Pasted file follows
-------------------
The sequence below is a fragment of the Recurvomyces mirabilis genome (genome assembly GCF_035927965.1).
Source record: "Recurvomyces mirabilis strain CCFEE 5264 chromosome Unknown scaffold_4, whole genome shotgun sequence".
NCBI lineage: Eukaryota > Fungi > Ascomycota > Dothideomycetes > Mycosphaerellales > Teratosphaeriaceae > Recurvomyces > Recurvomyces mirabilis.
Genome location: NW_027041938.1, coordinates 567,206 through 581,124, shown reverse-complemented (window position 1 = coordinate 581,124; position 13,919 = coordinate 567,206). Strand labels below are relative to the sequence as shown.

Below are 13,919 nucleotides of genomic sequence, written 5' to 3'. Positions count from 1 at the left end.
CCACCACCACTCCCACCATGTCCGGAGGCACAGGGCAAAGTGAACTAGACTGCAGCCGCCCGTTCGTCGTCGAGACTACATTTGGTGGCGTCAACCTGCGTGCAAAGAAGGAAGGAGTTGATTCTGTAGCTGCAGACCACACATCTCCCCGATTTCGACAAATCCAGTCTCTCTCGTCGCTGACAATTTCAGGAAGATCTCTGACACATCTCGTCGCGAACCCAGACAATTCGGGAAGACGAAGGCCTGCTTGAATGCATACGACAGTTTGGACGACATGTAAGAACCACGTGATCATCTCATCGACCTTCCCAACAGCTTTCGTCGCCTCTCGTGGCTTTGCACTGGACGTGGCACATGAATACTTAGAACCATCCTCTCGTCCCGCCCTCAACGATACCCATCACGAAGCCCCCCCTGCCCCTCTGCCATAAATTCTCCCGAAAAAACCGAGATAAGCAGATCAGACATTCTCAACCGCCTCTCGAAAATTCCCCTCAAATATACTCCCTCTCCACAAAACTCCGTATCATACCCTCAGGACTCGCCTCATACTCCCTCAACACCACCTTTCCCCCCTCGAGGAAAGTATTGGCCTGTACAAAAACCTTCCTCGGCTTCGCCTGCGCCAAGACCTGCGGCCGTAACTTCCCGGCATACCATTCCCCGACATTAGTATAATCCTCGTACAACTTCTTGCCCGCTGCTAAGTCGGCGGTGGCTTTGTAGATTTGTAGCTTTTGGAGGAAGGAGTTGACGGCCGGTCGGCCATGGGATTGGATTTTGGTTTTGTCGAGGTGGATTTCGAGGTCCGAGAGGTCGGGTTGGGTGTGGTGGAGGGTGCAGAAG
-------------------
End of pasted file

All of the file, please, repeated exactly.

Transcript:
The sequence below is a fragment of the Recurvomyces mirabilis genome (genome assembly GCF_035927965.1).
Source record: "Recurvomyces mirabilis strain CCFEE 5264 chromosome Unknown scaffold_4, whole genome shotgun sequence".
NCBI lineage: Eukaryota > Fungi > Ascomycota > Dothideomycetes > Mycosphaerellales > Teratosphaeriaceae > Recurvomyces > Recurvomyces mirabilis.
Genome location: NW_027041938.1, coordinates 567,206 through 581,124, shown reverse-complemented (window position 1 = coordinate 581,124; position 13,919 = coordinate 567,206). Strand labels below are relative to the sequence as shown.

Below are 13,919 nucleotides of genomic sequence, written 5' to 3'. Positions count from 1 at the left end.
CCACCACCACTCCCACCATGTCCGGAGGCACAGGGCAAAGTGAACTAGACTGCAGCCGCCCGTTCGTCGTCGAGACTACATTTGGTGGCGTCAACCTGCGTGCAAAGAAGGAAGGAGTTGATTCTGTAGCTGCAGACCACACATCTCCCCGATTTCGACAAATCCAGTCTCTCTCGTCGCTGACAATTTCAGGAAGATCTCTGACACATCTCGTCGCGAACCCAGACAATTCGGGAAGACGAAGGCCTGCTTGAATGCATACGACAGTTTGGACGACATGTAAGAACCACGTGATCATCTCATCGACCTTCCCAACAGCTTTCGTCGCCTCTCGTGGCTTTGCACTGGACGTGGCACATGAATACTTAGAACCATCCTCTCGTCCCGCCCTCAACGATACCCATCACGAAGCCCCCCCTGCCCCTCTGCCATAAATTCTCCCGAAAAAACCGAGATAAGCAGATCAGACATTCTCAACCGCCTCTCGAAAATTCCCCTCAAATATACTCCCTCTCCACAAAACTCCGTATCATACCCTCAGGACTCGCCTCATACTCCCTCAACACCACCTTTCCCCCCTCGAGGAAAGTATTGGCCTGTACAAAAACCTTCCTCGGCTTCGCCTGCGCCAAGACCTGCGGCCGTAACTTCCCGGCATACCATTCCCCGACATTAGTATAATCCTCGTACAACTTCTTGCCCGCTGCTAAGTCGGCGGTGGCTTTGTAGATTTGTAGCTTTTGGAGGAAGGAGTTGACGGCCGGTCGGCCATGGGATTGGATTTTGGTTTTGTCGAGGTGGATTTCGAGGTCCGAGAGGTCGGGTTGGGTGTGGTGGAGGGTGCAGAAG